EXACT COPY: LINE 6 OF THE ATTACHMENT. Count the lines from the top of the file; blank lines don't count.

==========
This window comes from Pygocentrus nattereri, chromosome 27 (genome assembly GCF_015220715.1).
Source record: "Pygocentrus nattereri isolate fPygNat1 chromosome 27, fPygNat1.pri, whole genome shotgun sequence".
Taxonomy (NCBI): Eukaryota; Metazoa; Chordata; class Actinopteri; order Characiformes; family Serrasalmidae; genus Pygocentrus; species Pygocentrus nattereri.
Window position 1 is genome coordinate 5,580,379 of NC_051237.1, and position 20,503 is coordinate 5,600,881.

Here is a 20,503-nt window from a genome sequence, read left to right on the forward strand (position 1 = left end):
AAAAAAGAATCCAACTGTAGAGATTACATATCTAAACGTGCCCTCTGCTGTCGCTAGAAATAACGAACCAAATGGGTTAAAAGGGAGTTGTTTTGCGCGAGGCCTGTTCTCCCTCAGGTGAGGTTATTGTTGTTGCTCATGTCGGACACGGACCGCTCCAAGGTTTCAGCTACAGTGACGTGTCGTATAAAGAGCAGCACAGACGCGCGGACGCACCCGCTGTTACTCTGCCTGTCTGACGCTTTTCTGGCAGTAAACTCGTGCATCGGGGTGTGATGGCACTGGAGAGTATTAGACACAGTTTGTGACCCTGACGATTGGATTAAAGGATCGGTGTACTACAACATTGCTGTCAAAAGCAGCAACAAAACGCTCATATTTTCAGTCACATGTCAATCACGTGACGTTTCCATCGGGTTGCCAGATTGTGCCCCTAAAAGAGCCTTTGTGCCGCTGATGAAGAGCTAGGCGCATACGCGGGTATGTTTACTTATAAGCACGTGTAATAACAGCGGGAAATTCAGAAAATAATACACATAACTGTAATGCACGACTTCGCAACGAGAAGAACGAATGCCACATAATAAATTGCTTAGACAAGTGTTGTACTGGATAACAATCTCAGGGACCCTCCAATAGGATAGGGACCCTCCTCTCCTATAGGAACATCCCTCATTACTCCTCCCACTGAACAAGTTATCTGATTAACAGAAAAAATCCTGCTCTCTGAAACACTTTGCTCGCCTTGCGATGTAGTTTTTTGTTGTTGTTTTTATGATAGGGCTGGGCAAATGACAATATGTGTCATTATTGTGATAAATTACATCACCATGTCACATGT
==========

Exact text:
AAAAAAGAATCCAACTGTAGAGATTACATATCTAAACGTGCCCTCTGCTGTCGCTAGAAATAACGAACCAAATGGGTTAAAAGGGAGTTGTTTTGCGCGAGGCCTGTTCTCCCTCAGGTGAGGTTATTGTTGTTGCTCATGTCGGACACGGACCGCTCCAAGGTTTCAGCTACAGTGACGTGTCGTATAAAGAGCAGCACAGACGCGCGGACGCACCCGCTGTTACTCTGCCTGTCTGACGCTTTTCTGGCAGTAAACTCGTGCATCGGGGTGTGATGGCACTGGAGAGTATTAGACACAGTTTGTGACCCTGACGATTGGATTAAAGGATCGGTGTACTACAACATTGCTGTCAAAAGCAGCAACAAAACGCTCATATTTTCAGTCACATGTCAATCACGTGACGTTTCCATCGGGTTGCCAGATTGTGCCCCTAAAAGAGCCTTTGTGCCGCTGATGAAGAGCTAGGCGCATACGCGGGTATGTTTACTTATAAGCACGTGTAATAACAGCGGGAAATTCAGAAAATAATACACATAACTGTAATGCACGACTTCGCAACGAGAAGAACGAATGCCACATAATAAATTGCTTAGACAAGTGTTGTACTGGATAACAATCTCAGGGACCCTCCAATAGGATAGGGACCCTCCTCTCCTATAGGAACATCCCTCATTACTCCTCCCACTGAACAAGTTATCTGATTAACAGAAAAAATCCTGCTCTCTGAAACACTTTGCTCGCCTTGCGATGTAGTTTTTTGTTGTTGTTTTTATGATAGGGCTGGGCAAATGACAATATGTGTCATTATTGTGATAAATTACATCACCATGTCACATGT